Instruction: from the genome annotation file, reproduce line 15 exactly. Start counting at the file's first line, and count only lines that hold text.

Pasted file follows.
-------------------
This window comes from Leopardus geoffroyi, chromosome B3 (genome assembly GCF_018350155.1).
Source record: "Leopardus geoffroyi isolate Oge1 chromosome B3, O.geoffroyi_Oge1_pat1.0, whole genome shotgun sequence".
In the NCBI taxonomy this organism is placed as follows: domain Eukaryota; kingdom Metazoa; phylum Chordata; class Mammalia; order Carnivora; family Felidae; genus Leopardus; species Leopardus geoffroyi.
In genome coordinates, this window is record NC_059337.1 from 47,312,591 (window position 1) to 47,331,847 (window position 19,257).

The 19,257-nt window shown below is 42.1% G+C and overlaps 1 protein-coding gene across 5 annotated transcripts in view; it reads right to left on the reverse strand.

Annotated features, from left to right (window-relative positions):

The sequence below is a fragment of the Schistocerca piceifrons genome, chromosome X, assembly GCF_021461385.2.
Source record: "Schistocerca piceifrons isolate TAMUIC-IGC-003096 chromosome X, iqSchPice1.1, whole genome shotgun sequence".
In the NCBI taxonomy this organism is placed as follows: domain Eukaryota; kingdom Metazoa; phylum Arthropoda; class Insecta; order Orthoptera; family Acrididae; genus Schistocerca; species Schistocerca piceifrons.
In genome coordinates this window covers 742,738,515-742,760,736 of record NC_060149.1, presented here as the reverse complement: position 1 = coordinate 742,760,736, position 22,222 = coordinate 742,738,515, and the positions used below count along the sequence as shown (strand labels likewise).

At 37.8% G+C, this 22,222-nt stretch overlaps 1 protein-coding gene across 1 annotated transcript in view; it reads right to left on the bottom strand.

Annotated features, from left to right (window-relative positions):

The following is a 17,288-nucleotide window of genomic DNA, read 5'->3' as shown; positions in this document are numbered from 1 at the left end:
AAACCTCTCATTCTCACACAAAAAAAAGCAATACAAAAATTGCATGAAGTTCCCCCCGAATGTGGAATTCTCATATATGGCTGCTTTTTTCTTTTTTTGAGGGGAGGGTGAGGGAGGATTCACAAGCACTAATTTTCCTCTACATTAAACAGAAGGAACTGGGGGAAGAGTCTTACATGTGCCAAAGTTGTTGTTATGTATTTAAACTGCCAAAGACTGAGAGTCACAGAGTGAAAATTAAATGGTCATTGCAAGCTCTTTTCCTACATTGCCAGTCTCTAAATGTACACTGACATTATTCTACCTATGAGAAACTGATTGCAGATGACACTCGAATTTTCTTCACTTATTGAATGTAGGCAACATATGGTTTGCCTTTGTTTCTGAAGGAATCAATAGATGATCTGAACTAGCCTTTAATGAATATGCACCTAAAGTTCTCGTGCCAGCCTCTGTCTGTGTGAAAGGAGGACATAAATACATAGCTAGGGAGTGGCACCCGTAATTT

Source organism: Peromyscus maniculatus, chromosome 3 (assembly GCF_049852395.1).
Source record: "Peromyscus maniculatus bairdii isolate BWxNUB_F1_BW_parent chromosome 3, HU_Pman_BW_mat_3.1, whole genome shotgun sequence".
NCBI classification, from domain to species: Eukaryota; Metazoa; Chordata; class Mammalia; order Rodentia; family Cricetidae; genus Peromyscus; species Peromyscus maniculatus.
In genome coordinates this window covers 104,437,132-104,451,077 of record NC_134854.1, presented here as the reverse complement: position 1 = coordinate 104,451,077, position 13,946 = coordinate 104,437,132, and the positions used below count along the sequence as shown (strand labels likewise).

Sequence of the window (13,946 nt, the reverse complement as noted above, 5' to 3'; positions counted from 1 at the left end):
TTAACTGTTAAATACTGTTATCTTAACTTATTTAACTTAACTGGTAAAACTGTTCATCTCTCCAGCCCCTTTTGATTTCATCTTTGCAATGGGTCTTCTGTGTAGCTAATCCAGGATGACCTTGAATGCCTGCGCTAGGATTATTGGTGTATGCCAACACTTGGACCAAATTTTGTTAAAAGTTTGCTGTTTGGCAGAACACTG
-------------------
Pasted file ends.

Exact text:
Source organism: Peromyscus maniculatus, chromosome 3 (assembly GCF_049852395.1).